My Favorite Poem About Antiquity

Ode On A Grecian Urn
by John Keats

Thou still unravish’d bride of quietness,
Thou foster-child of silence and slow time,
Sylvan historian, who canst thus express
A flowery tale more sweetly than our rhyme:
What leaf-fring’d legend haunts about thy shape
Of deities or mortals, or of both,
In Tempe or the dales of Arcady?
What men or gods are these? What maidens loth?
What mad pursuit? What struggle to escape?
What pipes and timbrels? What wild ecstasy?

Heard melodies are sweet, but those unheard
Are sweeter; therefore, ye soft pipes, play on;
Not to the sensual ear, but, more endear’d,
Pipe to the spirit ditties of no tone:
Fair youth, beneath the trees, thou canst not leave
Thy song, nor ever can those trees be bare;
Bold Lover, never, never canst thou kiss,
Though winning near the goal—yet, do not grieve;
She cannot fade, though thou hast not thy bliss,
For ever wilt thou love, and she be fair!

Ah, happy, happy boughs! that cannot shed
Your leaves, nor ever bid the Spring adieu;
And, happy melodist, unwearied,
For ever piping songs for ever new;
More happy love! more happy, happy love!
For ever warm and still to be enjoy’d,
For ever panting, and for ever young;
All breathing human passion far above,
That leaves a heart high-sorrowful and cloy’d,
A burning forehead, and a parching tongue.

Who are these coming to the sacrifice?
To what green altar, O mysterious priest,
Lead’st thou that heifer lowing at the skies,
And all her silken flanks with garlands drest?
What little town by river or sea shore,
Or mountain-built with peaceful citadel,
Is emptied of this folk, this pious morn?
And, little town, thy streets for evermore
Will silent be; and not a soul to tell
Why thou art desolate, can e’er return.

O Attic shape! Fair attitude! with brede
Of marble men and maidens overwrought,
With forest branches and the trodden weed;
Thou, silent form, dost tease us out of thought
As doth eternity: Cold Pastoral!
When old age shall this generation waste,
Thou shalt remain, in midst of other woe
Than ours, a friend to man, to whom thou say’st,
“Beauty is truth, truth beauty,”—that is all
Ye know on earth, and all ye need to know.


Somehow, long after day has ended, the windows in the cafe
fog over just on the side facing the street—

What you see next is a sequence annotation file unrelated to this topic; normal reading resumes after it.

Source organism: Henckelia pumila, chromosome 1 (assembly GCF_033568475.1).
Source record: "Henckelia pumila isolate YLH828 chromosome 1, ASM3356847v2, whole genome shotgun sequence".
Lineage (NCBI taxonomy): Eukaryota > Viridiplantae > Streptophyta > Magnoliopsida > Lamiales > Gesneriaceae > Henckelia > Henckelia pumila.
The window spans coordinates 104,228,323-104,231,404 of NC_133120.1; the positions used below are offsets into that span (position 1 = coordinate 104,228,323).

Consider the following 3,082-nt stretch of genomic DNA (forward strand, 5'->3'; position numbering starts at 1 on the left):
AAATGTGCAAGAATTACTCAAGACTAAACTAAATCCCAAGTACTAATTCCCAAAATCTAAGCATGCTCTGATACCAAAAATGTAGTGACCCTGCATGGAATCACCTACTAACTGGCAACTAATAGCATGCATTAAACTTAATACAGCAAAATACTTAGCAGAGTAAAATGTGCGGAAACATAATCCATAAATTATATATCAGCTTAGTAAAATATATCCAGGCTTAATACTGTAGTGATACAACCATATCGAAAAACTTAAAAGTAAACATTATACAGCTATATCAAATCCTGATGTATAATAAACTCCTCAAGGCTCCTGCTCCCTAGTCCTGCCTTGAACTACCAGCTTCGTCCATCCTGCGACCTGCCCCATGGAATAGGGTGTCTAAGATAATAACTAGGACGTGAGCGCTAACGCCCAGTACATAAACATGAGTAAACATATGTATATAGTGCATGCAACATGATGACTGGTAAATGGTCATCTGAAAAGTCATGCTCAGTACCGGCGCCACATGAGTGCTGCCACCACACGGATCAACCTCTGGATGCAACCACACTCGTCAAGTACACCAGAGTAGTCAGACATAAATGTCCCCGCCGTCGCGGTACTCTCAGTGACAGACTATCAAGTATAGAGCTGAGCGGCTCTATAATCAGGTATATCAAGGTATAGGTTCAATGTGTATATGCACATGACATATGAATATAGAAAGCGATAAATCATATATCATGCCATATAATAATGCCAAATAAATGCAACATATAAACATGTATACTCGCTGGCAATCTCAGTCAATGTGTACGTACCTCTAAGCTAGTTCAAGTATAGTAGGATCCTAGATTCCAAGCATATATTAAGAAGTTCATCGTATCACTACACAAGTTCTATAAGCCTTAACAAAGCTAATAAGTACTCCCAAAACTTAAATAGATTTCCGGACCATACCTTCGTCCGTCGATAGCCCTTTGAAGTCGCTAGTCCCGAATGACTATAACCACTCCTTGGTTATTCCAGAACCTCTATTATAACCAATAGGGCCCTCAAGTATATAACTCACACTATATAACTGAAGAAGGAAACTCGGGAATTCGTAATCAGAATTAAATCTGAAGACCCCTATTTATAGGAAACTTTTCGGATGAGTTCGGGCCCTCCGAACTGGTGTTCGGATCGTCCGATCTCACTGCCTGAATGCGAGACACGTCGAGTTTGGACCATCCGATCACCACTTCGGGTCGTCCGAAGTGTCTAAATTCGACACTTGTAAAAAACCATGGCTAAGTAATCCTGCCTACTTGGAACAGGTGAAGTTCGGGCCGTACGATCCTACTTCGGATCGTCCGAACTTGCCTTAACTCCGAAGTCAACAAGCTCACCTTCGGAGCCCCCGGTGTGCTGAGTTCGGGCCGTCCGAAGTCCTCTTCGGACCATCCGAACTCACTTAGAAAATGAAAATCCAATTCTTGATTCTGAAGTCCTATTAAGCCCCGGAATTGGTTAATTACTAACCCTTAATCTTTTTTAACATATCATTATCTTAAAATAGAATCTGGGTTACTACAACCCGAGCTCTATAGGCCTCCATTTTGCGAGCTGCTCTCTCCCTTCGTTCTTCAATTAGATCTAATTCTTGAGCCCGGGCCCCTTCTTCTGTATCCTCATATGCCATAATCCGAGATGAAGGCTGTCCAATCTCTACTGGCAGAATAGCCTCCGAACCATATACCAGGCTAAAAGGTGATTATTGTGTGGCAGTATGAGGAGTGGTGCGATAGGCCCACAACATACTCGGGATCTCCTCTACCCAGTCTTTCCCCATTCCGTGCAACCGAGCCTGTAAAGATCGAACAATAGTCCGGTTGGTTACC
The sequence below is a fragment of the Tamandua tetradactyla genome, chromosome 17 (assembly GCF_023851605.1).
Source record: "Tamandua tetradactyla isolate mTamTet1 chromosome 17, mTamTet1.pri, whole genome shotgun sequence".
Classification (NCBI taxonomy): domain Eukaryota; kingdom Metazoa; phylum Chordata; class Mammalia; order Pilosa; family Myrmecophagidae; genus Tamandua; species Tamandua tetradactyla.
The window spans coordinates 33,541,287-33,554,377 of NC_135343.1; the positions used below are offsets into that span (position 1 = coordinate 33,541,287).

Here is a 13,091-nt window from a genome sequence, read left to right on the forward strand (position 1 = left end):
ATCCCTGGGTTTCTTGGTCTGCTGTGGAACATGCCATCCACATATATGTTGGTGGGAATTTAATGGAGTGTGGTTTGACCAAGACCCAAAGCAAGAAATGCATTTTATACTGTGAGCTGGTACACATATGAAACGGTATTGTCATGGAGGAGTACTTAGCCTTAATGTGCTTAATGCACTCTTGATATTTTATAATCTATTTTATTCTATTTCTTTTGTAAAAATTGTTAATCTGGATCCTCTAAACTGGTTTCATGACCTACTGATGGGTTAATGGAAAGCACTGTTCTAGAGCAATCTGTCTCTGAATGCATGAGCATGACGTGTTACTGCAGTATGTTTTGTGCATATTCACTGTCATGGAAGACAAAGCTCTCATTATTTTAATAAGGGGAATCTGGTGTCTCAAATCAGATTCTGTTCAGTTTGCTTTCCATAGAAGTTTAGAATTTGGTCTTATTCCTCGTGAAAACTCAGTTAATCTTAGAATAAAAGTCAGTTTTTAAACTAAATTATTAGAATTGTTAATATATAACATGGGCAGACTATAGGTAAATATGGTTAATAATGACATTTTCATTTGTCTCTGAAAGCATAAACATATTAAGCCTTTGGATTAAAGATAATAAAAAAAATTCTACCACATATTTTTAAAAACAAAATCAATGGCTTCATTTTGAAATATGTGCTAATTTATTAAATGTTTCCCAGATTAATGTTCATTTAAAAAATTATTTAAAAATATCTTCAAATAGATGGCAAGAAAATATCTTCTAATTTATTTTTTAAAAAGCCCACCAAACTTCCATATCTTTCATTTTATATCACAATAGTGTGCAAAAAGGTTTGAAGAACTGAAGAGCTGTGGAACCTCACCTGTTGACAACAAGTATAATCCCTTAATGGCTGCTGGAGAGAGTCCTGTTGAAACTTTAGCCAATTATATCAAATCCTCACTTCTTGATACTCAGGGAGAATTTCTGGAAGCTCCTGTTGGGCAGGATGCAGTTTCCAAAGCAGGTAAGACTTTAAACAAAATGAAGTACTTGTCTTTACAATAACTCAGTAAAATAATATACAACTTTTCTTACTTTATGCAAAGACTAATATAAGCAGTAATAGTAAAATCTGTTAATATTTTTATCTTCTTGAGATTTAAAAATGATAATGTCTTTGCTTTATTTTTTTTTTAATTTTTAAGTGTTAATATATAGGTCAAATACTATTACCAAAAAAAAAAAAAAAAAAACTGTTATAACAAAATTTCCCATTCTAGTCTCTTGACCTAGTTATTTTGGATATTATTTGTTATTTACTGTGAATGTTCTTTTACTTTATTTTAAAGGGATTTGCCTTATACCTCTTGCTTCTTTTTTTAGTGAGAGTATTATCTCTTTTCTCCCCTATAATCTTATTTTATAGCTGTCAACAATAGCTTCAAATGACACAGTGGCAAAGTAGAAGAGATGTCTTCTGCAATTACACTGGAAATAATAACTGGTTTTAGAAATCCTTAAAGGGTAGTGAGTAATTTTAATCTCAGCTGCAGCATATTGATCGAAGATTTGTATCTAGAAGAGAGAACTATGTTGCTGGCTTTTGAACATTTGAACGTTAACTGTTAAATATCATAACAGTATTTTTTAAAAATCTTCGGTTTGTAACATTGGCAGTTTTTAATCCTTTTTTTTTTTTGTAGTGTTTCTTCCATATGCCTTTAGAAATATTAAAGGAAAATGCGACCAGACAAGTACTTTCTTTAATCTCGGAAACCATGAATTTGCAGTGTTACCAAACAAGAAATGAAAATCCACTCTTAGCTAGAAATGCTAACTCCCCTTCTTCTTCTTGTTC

as cars pass by, they glow and fade in the night window…

Somehow, three giant antennas, narrow pyramids of metal lattice,
pin the city’s edge to wilderness, the rolling hills and trees, and
announce the freeways, as the red lights atop them throb in the morning mist…

Somehow, on certain days, the whole ocean sucks up
into the sky, grey, and rushes out across the valleys
and everything and everyone sags, heavy in the day-lit fog…

Somehow, we’ll hurtle down streets tonight, the A/C clouds
the windshield, and the streetlights hum in brightness
while the roadsigns rise from the night, naked…

Somehow, I wake up before you, before dawn, and while I
ready coffee and wait for the mountains and our dog to awake I
let the smell of oatmeal blanket me as it steams from the cooker…

Somehow, I remember my grandmother’s house in winter when,
small enough to crawl next to the floor heating vent, air rushed past my hair—
and somehow, love, you are one of them, these subtle phantoms of season and memory…

Straight Shakespeare

Let’s talk, for a moment, about the Sonnets—
you know, those Sonnets, the ones by Shakespeare,
specifically, the ones to the beautiful young man
whom Ginesberg called Shakespeare’s boyfriend, but…

But I prefer—I really do!—to imagine
that Shakespeare was totally, completely
balls-deep in pussy and lovin’ it
heterosexual (and really
how could you conceive Ophelia without being a bit mad over women),
totally straight, except that
as an artist
as a man dedicated to beauty and therefore truth
(or is it truth and therefore beauty?)…

…as a poet, well us poets you see,
us artists, even the best of us,
mine for gold; we pan, we dig
we search and search for new territories, and
amidst the chivalrous age
when the whole world bowed
to the clarity, the soft and bright hum
of woman
Shakespeare stopped to notice
stopped to show us
and how they become subtly
beautiful creatures.

Haikus For My Dog

Fraught with heavy dreams
He sleeps on the rocking chair
Little chihuahua


His nose gulps the air
Pleading eyes and frantic paws
I know you have meat


Morning shifts through blinds
He wakes and stretches, ready
It’s time to pee now